- POSTED: 23 Jan 2014 05:47
Global oil prices struck their highest level so far this year on Wednesday, with the market buoyed by forecasts of stronger crude demand, analysts said.
NEW YORK: Global oil prices struck their highest level so far this year on Wednesday, with the market buoyed by forecasts of stronger crude demand, analysts said.
New York's main contract, West Texas Intermediate (WTI) for delivery in March, rallied to $96.73 a barrel, up $1.76 from Tuesday.
Brent North Sea crude for March gained $1.54 to $108.27 a barrel.
"The lack of fresh economic data means sentiment is still driven by events from yesterday when crude oil rallied after the International Energy Agency (IEA) sharply increased its forecast for global oil demand," said Forex.com analyst Fawad Razaqzada.
"On top of this, the International Monetary Fund (IMF) raised its global growth forecast for the first time in almost two years."
The IMF lifted its prediction for global economic growth on Tuesday by 0.1 percentage point to 3.7 percent for 2014.
The optimistic outlook is fuelled by solid growth in the United States as other countries also move away from austerity budgets.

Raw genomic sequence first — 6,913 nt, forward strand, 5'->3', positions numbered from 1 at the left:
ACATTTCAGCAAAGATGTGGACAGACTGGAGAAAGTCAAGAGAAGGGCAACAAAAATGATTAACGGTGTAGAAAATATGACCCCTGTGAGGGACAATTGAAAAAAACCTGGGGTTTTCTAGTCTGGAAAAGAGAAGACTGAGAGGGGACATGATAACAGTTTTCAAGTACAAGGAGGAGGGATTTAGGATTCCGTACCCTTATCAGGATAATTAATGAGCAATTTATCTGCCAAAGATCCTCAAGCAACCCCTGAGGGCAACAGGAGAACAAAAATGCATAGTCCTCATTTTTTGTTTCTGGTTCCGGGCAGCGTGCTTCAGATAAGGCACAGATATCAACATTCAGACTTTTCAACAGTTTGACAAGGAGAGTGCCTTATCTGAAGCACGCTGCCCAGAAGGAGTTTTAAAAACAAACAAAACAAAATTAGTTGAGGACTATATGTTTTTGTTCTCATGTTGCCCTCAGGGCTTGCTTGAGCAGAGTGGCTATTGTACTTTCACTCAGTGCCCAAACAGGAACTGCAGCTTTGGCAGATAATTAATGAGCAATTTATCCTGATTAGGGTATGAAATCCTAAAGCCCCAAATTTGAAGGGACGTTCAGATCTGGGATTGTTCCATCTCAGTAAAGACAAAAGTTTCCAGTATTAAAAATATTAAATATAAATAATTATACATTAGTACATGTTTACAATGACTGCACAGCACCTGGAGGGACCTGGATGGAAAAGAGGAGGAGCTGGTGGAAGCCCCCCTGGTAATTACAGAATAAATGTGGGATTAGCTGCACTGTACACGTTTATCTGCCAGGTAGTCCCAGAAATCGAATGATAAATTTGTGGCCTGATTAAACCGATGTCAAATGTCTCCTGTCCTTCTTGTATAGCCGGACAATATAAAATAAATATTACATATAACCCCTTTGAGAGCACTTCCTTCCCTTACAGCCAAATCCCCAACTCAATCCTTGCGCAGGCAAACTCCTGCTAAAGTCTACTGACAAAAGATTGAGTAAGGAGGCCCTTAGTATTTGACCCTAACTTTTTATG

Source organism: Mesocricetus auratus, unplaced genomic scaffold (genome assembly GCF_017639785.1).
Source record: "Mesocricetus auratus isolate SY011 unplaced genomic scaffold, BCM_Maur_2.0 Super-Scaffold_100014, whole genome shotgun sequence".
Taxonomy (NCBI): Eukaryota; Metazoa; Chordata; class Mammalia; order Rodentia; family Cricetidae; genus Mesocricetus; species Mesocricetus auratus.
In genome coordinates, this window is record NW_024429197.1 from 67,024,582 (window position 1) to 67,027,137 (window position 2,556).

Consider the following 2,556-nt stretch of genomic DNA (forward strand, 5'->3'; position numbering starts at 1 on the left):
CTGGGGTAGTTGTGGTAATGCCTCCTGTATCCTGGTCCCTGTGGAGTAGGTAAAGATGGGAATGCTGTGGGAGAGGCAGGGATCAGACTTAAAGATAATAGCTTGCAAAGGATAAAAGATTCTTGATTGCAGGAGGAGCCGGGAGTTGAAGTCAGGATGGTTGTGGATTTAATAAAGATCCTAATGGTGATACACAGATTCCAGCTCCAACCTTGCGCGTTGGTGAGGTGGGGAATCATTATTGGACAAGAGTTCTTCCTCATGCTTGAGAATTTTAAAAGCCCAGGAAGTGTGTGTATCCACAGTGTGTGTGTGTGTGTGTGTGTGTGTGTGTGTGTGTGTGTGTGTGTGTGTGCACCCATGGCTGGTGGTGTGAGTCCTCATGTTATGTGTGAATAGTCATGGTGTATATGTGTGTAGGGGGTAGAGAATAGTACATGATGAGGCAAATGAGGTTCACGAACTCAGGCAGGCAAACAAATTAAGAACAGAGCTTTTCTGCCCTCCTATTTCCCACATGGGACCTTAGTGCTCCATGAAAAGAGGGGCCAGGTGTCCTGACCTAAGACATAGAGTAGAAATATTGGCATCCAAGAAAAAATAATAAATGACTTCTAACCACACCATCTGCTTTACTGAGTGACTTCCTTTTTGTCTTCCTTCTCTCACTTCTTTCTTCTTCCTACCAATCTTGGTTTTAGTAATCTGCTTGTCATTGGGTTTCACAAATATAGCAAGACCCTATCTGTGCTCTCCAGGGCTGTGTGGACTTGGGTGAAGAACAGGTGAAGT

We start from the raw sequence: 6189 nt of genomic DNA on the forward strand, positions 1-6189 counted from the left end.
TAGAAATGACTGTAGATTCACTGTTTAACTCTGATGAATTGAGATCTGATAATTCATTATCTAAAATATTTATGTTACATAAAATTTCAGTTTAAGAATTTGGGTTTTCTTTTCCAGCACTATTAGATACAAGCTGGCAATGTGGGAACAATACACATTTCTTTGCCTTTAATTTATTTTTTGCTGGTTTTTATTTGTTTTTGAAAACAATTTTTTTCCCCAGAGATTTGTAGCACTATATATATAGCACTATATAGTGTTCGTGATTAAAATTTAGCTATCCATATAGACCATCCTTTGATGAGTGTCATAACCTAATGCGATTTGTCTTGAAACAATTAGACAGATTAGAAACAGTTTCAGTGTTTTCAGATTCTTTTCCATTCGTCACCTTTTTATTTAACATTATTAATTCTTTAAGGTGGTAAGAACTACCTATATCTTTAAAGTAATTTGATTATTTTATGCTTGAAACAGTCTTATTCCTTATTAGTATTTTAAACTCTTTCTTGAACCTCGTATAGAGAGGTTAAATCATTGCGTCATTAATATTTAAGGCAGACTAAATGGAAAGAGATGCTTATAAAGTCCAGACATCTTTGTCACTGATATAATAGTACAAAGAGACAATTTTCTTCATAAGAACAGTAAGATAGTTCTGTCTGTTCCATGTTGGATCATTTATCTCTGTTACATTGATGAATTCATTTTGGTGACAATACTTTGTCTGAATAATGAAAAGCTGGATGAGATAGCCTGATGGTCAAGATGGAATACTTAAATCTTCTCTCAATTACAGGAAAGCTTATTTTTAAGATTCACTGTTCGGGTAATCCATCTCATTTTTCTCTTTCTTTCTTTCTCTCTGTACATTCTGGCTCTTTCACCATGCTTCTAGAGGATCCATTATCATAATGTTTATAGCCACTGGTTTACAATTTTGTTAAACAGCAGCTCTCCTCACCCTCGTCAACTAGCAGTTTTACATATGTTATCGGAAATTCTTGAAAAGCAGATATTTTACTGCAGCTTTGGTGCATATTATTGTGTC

The IEA also hiked its prediction of global oil demand, which is dependent on the strength of the world economy.
Stronger economic growth "denotes greater demand for crude oil because of expected higher economic activity," added Tan Chee Tat, investment analyst at Philips Futures in Singapore.
Tan also said that the opening on Wednesday of the southern leg of the Keystone XL pipeline in the United States helped bolster WTI prices.
"The pipeline is expected to be able to transport 700,000 barrels of crude oil per day," Tan told AFP.
He said the pipeline would help further alleviate the supply glut at the Cushing port in Oklahoma as it eases the transport of crude oil to refineries in the US Gulf Coast to meet demand.
The weekly report on US energy inventories, which is usually given on Wednesday, will meanwhile be published on Thursday owing to a public holiday on Monday.